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The last issue (#43) of the Roster Marketing Brief described what branding is and where to begin when launching a branding program. This week's Brief offers a strong example of the role perception plays in branding.

Branding: Part Three of a Series

Some companies
don't get it. 

This week’s Marketing Brief is the third of a multi-part series on Branding: What it is, what it isn’t, what it can do for you, how to implement a branding project, and a case study on a successful, real world branding program.

Many years ago we were invited to make a presentation to a potential client, a family-owned firm in western Massachusetts. From the moment I drove into the parking lot until I left after a successful pitch and a new client, something about the company nagged at me. I was much younger, stupider and naïve then, but I eventually learned to trust my marketing instincts.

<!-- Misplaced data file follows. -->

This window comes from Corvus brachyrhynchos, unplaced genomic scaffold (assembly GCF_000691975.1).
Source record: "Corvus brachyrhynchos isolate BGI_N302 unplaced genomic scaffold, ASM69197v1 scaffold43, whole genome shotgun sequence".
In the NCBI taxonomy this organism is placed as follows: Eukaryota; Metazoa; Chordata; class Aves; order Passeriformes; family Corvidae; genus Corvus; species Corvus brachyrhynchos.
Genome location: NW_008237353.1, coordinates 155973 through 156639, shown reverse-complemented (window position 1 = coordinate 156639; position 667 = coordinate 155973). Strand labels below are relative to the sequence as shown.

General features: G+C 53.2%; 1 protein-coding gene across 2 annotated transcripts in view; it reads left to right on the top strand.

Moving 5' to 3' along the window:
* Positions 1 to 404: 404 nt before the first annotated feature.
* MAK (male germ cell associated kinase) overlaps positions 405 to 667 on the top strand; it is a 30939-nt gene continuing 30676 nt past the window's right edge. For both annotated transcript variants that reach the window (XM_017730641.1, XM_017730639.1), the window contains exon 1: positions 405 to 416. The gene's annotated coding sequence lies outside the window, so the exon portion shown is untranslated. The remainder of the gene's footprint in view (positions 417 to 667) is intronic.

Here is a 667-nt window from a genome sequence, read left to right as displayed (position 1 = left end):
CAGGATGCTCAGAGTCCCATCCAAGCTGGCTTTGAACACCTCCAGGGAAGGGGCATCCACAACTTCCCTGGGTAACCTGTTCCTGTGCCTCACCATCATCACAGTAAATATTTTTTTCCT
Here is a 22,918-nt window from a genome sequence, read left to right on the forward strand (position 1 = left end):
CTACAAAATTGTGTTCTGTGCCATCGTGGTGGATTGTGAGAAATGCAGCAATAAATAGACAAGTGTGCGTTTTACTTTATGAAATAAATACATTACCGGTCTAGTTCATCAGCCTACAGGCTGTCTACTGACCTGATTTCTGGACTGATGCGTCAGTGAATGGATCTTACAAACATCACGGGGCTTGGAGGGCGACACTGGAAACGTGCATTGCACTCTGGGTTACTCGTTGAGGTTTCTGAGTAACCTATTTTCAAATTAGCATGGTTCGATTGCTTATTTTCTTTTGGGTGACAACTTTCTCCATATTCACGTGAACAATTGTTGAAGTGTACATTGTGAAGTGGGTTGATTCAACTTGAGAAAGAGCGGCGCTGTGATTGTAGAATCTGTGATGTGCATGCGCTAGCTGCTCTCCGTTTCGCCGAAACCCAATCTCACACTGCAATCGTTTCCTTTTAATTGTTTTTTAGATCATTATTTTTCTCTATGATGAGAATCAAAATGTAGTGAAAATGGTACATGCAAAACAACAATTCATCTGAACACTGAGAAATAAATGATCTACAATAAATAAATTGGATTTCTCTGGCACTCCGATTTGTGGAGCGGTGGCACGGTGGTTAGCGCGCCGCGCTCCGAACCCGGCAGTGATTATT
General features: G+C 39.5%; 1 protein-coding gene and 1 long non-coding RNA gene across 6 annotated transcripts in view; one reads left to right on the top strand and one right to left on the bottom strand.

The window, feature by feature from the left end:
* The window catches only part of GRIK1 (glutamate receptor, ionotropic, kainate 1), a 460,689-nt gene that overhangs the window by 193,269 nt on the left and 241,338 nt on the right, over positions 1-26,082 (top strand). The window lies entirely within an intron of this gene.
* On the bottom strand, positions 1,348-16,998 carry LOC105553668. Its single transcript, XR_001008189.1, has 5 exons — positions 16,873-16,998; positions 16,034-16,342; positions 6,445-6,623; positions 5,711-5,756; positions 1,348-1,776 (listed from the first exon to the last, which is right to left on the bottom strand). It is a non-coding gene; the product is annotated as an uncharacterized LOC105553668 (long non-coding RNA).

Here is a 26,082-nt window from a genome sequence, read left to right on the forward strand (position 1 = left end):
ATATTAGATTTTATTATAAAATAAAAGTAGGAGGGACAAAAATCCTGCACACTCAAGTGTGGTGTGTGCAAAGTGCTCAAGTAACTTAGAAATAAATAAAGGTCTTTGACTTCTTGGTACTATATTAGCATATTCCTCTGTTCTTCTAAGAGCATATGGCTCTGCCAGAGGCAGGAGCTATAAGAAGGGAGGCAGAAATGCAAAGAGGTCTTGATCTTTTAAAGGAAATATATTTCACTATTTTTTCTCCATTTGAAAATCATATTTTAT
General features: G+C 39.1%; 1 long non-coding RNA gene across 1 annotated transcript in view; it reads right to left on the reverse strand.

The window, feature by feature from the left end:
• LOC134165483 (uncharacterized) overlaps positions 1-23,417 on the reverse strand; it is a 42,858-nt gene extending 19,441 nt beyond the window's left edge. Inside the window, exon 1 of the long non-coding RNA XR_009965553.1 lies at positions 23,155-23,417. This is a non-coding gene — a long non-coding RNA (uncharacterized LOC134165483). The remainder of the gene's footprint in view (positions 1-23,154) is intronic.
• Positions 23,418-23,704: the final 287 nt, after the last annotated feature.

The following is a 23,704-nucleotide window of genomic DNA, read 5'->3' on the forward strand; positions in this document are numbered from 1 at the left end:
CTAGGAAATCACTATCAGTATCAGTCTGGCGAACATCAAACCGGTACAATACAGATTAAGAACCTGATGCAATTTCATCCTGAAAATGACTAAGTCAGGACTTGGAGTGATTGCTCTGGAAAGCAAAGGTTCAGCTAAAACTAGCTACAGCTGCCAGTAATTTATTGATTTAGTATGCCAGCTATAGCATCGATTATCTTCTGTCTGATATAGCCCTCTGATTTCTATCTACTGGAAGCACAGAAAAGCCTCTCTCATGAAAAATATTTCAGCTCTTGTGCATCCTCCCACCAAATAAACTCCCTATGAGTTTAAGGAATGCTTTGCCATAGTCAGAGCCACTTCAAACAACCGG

The principle owner/president was breathtakingly egotistical and bombastic. Modesty had long ago abandon him. I probably should have just left while he was spewing a lava flow of self-praise. The conversation barely touched on his company’s customers, its service, his employees, nor even on how Roster could help him.

While leaving the building, that initial troublesome feeling became abundantly obvious. In the first three parking spaces (all labeled Visitor) were his Mercedes and his two sons’ luxury cars.

Clearly, these guys just didn’t ‘get it’. They compromised their brand. They violated the first rule of marketing for businesses of any kind: the customer comes first, always and in all ways. Even in parking spaces.

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